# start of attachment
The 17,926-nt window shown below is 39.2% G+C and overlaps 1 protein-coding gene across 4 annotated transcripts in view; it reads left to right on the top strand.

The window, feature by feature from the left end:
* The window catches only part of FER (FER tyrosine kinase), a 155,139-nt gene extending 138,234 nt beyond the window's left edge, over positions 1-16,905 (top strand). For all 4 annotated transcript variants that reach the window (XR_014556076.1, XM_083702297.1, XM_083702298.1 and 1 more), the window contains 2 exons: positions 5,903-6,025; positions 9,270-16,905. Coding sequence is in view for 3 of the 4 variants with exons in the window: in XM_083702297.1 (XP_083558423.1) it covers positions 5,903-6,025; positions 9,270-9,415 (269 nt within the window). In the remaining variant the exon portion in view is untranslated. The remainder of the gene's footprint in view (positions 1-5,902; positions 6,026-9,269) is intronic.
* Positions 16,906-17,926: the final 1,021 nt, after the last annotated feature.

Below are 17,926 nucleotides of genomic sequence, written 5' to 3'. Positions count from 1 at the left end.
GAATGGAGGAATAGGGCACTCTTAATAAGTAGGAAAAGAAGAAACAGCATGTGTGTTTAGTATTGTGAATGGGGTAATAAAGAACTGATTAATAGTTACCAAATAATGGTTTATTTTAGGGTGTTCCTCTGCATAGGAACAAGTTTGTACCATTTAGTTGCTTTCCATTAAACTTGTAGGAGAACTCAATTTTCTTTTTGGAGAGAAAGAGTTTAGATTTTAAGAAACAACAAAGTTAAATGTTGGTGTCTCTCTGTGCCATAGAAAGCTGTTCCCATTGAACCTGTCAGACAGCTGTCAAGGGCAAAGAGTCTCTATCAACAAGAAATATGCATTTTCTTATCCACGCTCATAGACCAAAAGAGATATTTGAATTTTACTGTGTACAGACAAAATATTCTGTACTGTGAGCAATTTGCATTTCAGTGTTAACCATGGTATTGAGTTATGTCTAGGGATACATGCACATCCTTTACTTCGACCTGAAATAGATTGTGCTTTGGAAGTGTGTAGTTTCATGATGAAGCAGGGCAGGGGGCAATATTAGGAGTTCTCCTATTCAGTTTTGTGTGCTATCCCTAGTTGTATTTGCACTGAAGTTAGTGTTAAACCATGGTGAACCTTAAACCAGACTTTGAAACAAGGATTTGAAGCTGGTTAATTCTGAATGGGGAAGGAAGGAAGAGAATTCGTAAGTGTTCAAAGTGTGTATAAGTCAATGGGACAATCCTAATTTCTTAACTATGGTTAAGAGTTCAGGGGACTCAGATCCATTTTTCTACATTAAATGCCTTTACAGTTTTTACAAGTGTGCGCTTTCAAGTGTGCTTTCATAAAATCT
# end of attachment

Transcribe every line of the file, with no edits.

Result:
The 17,926-nt window shown below is 39.2% G+C and overlaps 1 protein-coding gene across 4 annotated transcripts in view; it reads left to right on the top strand.

The window, feature by feature from the left end:
* The window catches only part of FER (FER tyrosine kinase), a 155,139-nt gene extending 138,234 nt beyond the window's left edge, over positions 1-16,905 (top strand). For all 4 annotated transcript variants that reach the window (XR_014556076.1, XM_083702297.1, XM_083702298.1 and 1 more), the window contains 2 exons: positions 5,903-6,025; positions 9,270-16,905. Coding sequence is in view for 3 of the 4 variants with exons in the window: in XM_083702297.1 (XP_083558423.1) it covers positions 5,903-6,025; positions 9,270-9,415 (269 nt within the window). In the remaining variant the exon portion in view is untranslated. The remainder of the gene's footprint in view (positions 1-5,902; positions 6,026-9,269) is intronic.
* Positions 16,906-17,926: the final 1,021 nt, after the last annotated feature.

Below are 17,926 nucleotides of genomic sequence, written 5' to 3'. Positions count from 1 at the left end.
GAATGGAGGAATAGGGCACTCTTAATAAGTAGGAAAAGAAGAAACAGCATGTGTGTTTAGTATTGTGAATGGGGTAATAAAGAACTGATTAATAGTTACCAAATAATGGTTTATTTTAGGGTGTTCCTCTGCATAGGAACAAGTTTGTACCATTTAGTTGCTTTCCATTAAACTTGTAGGAGAACTCAATTTTCTTTTTGGAGAGAAAGAGTTTAGATTTTAAGAAACAACAAAGTTAAATGTTGGTGTCTCTCTGTGCCATAGAAAGCTGTTCCCATTGAACCTGTCAGACAGCTGTCAAGGGCAAAGAGTCTCTATCAACAAGAAATATGCATTTTCTTATCCACGCTCATAGACCAAAAGAGATATTTGAATTTTACTGTGTACAGACAAAATATTCTGTACTGTGAGCAATTTGCATTTCAGTGTTAACCATGGTATTGAGTTATGTCTAGGGATACATGCACATCCTTTACTTCGACCTGAAATAGATTGTGCTTTGGAAGTGTGTAGTTTCATGATGAAGCAGGGCAGGGGGCAATATTAGGAGTTCTCCTATTCAGTTTTGTGTGCTATCCCTAGTTGTATTTGCACTGAAGTTAGTGTTAAACCATGGTGAACCTTAAACCAGACTTTGAAACAAGGATTTGAAGCTGGTTAATTCTGAATGGGGAAGGAAGGAAGAGAATTCGTAAGTGTTCAAAGTGTGTATAAGTCAATGGGACAATCCTAATTTCTTAACTATGGTTAAGAGTTCAGGGGACTCAGATCCATTTTTCTACATTAAATGCCTTTACAGTTTTTACAAGTGTGCGCTTTCAAGTGTGCTTTCATAAAATCT